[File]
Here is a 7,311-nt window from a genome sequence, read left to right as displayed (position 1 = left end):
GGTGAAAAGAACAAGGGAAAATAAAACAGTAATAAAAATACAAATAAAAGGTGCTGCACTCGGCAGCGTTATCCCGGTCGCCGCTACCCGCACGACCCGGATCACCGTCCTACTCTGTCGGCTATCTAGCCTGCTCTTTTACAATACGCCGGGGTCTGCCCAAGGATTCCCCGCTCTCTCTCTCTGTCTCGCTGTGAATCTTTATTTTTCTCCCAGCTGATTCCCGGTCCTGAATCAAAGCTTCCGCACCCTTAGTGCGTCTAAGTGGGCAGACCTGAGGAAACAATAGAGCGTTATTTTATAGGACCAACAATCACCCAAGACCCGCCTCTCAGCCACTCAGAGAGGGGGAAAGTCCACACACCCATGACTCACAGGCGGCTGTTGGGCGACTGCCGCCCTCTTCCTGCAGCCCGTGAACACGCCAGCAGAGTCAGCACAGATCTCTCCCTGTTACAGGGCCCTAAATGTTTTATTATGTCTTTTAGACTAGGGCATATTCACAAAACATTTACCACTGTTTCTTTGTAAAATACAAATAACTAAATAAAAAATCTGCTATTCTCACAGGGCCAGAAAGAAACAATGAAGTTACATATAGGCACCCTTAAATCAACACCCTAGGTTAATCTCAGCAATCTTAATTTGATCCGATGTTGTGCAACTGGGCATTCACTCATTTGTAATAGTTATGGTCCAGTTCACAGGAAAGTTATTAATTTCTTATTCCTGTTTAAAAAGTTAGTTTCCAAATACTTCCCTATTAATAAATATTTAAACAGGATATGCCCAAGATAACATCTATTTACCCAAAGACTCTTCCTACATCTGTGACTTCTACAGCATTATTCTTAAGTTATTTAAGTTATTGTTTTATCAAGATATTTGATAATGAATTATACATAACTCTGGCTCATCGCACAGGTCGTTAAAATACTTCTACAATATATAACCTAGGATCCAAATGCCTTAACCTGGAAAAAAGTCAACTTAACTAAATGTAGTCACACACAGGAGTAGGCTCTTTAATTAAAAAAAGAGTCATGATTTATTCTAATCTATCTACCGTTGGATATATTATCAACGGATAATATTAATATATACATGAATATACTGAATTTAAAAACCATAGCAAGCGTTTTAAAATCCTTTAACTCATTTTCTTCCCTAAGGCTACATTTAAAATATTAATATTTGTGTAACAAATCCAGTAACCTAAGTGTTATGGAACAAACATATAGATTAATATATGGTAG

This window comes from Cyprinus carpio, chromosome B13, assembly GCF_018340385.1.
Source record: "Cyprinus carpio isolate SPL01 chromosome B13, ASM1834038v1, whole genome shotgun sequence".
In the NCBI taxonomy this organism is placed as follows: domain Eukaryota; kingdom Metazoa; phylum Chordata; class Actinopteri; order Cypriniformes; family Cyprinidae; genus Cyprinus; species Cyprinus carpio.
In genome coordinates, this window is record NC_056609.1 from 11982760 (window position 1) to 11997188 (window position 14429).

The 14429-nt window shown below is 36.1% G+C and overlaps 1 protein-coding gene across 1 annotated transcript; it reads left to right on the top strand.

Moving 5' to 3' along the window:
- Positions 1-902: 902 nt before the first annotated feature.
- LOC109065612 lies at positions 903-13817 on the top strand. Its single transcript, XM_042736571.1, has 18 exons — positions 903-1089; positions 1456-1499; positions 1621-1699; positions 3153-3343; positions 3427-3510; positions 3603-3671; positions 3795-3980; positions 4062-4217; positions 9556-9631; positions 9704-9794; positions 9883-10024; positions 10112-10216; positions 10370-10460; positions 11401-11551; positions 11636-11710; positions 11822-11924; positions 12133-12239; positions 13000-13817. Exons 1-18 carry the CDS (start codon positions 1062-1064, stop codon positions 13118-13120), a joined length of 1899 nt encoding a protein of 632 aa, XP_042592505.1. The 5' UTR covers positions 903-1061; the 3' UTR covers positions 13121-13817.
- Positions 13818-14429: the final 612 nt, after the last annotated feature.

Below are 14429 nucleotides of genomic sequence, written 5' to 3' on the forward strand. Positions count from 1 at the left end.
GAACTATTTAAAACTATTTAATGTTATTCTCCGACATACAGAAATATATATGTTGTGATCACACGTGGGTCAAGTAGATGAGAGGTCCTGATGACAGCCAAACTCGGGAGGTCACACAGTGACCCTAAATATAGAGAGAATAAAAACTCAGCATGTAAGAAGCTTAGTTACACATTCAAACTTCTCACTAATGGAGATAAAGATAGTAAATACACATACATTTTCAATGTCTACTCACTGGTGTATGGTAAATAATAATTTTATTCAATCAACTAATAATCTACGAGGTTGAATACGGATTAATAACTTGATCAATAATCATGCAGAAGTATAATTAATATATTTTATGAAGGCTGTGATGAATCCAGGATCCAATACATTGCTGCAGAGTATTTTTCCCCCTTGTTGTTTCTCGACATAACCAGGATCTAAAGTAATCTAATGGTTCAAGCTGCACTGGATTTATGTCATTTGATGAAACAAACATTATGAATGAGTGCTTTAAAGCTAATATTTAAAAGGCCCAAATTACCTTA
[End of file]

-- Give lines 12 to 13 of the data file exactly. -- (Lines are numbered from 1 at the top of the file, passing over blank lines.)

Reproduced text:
Below are 14429 nucleotides of genomic sequence, written 5' to 3' on the forward strand. Positions count from 1 at the left end.
GAACTATTTAAAACTATTTAATGTTATTCTCCGACATACAGAAATATATATGTTGTGATCACACGTGGGTCAAGTAGATGAGAGGTCCTGATGACAGCCAAACTCGGGAGGTCACACAGTGACCCTAAATATAGAGAGAATAAAAACTCAGCATGTAAGAAGCTTAGTTACACATTCAAACTTCTCACTAATGGAGATAAAGATAGTAAATACACATACATTTTCAATGTCTACTCACTGGTGTATGGTAAATAATAATTTTATTCAATCAACTAATAATCTACGAGGTTGAATACGGATTAATAACTTGATCAATAATCATGCAGAAGTATAATTAATATATTTTATGAAGGCTGTGATGAATCCAGGATCCAATACATTGCTGCAGAGTATTTTTCCCCCTTGTTGTTTCTCGACATAACCAGGATCTAAAGTAATCTAATGGTTCAAGCTGCACTGGATTTATGTCATTTGATGAAACAAACATTATGAATGAGTGCTTTAAAGCTAATATTTAAAAGGCCCAAATTACCTTA